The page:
User Review: Sierra Designs Lightning XT 1
Design: 3.5 season free standing
Weight: 3 pounds
First my goals in selecting this tent so you know where I am coming from with this review (in order of importance to me):
- Must be 1 person 3 season ultra-light tent around 3 lbs.
- Must be free standing and durable enough for hard use.
- Must have side entry with a vestibule large enough to hold a pack and cook in.
- Must have a full coverage rain fly.
- Must be earth tone colors. (This one limited the selection very fast. I can’t understand why 80% of the tent colors out there belong in a disco room instead of the great outdoors. There were several other good tents that met my other criteria but didn’t get my money because of this one sore spot with me.)
I received this tent on my porch yesterday and did the prerequisite yard set-up and boy am I glad I did! You don’t want to save this experience for the back country with a rain squall and darkness closing in. The instructions are minimal at best but once I got the idea of the design it went fairly well.
Tip- once you think you have it set up right, look at all the clip and Velcro attachments from the inside and you will clearly see any mistakes you made that are not so evident from the outside.
First of all the footprint is side specific, only because of how its clips attach to the tent. These clips must hook into the innermost bar leaving the outermost bar available for the rain fly attachment point. The instructions say to stake the tent down before setting it up but that is more cumbersome and even counterintuitive for a free standing tent. For me the best way was to insert the polls first, then stake the 4 corners down. This allows you to get the proper tension on critical areas such as the zipper.
There are no instructions or photos about proper stake placement and the only place for them is at the end of a 4” loop of rope on each corner. To me this was odd as I am use to having the stake holding something solid such as a metal ring or a sewn in loop but time will tell if this design holds in wind or not.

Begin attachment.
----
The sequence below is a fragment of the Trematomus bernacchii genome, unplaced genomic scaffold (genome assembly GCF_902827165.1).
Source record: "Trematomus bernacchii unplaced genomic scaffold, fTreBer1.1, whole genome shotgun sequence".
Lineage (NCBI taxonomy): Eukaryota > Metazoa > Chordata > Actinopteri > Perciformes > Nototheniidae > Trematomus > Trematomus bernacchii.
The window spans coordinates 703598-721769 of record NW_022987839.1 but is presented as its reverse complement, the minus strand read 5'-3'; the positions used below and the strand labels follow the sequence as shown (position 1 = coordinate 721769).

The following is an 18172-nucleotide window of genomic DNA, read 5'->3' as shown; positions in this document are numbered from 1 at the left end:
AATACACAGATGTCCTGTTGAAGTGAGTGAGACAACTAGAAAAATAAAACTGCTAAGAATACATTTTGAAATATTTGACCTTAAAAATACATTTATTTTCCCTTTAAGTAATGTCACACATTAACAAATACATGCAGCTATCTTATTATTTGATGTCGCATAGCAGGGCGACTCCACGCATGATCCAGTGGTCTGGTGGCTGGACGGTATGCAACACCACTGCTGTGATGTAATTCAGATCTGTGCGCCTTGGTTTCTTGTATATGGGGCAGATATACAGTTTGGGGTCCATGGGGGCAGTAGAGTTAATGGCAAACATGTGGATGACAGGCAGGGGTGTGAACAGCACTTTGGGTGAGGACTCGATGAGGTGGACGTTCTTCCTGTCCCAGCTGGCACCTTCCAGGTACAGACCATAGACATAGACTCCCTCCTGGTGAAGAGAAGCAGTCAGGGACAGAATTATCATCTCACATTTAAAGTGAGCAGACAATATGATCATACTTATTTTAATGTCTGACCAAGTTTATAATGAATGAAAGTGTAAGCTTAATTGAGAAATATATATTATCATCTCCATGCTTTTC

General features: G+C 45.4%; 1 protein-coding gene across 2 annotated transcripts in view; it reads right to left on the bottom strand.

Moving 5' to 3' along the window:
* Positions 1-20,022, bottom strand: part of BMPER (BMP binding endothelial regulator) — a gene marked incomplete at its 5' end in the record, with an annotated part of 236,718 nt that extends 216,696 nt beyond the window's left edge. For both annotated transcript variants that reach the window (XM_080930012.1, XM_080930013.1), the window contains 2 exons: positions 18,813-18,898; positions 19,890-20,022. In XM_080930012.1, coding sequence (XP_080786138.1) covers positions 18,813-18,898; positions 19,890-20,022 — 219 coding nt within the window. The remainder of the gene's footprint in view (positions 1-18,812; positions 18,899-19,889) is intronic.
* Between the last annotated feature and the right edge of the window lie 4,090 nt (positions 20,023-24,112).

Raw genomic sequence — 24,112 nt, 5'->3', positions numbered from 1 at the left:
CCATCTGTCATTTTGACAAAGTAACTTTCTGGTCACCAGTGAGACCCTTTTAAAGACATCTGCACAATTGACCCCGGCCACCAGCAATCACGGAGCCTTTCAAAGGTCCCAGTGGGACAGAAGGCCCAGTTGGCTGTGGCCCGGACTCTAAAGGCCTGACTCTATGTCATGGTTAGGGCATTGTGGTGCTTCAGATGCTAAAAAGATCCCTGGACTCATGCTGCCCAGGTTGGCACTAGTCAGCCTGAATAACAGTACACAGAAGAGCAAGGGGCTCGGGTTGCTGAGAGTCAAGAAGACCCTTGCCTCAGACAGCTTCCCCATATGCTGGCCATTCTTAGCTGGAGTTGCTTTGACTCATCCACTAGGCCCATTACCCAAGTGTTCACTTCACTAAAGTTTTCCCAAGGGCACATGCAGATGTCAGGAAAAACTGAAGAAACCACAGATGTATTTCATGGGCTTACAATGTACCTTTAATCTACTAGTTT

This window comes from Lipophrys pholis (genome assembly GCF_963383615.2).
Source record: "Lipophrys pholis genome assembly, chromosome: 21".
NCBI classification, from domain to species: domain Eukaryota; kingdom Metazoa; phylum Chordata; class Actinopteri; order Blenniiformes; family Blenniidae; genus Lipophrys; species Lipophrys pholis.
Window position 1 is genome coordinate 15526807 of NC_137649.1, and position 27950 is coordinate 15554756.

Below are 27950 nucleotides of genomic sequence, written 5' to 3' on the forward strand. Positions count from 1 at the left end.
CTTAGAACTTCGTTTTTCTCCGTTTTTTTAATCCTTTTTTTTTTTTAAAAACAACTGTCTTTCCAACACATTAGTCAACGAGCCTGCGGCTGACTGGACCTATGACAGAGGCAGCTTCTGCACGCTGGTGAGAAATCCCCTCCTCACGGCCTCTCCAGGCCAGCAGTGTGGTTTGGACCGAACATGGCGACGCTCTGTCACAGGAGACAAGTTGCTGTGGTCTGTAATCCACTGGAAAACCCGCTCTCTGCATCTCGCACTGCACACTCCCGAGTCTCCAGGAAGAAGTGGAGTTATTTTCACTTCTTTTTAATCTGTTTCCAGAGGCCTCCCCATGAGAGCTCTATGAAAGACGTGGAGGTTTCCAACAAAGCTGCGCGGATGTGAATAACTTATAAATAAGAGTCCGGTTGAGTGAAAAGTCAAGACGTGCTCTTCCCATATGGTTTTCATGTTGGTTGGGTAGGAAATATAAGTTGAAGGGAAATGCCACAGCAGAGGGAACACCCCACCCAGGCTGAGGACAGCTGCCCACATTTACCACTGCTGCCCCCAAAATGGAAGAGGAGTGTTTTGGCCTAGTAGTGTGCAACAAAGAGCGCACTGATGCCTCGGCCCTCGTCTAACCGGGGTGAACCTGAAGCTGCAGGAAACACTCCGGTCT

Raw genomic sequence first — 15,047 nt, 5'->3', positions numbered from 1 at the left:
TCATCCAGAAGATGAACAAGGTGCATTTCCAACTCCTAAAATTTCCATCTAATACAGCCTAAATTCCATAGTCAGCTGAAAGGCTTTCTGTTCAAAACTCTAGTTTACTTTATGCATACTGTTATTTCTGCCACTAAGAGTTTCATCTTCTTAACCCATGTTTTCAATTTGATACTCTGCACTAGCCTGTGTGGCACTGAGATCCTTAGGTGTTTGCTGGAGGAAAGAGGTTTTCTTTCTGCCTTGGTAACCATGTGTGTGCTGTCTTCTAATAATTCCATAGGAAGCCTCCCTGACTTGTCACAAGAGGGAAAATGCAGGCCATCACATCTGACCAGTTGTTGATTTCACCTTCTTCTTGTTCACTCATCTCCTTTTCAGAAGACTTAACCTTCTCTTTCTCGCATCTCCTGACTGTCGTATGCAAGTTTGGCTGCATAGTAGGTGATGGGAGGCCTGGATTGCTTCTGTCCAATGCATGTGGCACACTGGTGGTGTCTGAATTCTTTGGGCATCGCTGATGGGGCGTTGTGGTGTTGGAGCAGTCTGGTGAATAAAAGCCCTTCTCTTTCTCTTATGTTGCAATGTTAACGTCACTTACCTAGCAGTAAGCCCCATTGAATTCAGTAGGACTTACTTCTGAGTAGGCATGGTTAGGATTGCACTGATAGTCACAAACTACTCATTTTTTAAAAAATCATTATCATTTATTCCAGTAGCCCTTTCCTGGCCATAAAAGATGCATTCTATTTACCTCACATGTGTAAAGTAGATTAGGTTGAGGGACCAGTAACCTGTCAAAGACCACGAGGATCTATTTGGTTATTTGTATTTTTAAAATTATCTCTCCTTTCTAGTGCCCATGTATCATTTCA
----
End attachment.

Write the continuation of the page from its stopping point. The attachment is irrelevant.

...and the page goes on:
The rain fly went on easy but the clips in the ends of the 2 antennas and the proper place for Velcro attachment took some fiddling with. The Velcro wanted to attach right where the swivel hubs are so I ended up stretching them to just below the hubs and this seamed to be the best place. The fly staked out nicely and provides coverage closer to a 4 season tent than a 3 season.
I’ll keep this brief because it is so objective. I am 6 foot tall and 180 pounds. My feet and head touch the sloping mesh walls at both ends but as a minimalist backpacker, this is not a problem for me. There is plenty room both in width and height for normal activities with small amounts of gear inside with you. The vestibule can hold a large external frame pack but it would be hard to cook in there with the pack present.
-I like the tent so far but will try to post another review after I have actually used it under conditions.
-The instructions say to waterproof it before use. My research never reveled this requirement.
-While the tent can be stuffed to the small advertized size, the provided sacks will not keep it that small for you. The sacks are very loose fitting and much larger than needed.
-The tent requires 7 stakes and 3 guy-lines for complete secure set-up but it only comes with 6 stakes and 2 guy-lines.
PRO’S SO FAR
-Nice sized vestibule and rain-fly provides more coverage than comparable tents.
-When fully staked out it is approaching a 4 season tent for the weight of a 2-3 season tent.
CON’S SO FAR
-It needs 3 more stakes and another guy-line which will add a little weight.
-Set up time but I think this will get better with experience.
I would recommend it to others that have similar objectives to mine. I did extensive research on all tents of this type and almost tried the Quarter Dome T1 but glad I picked this one due to the increased size for the same weight.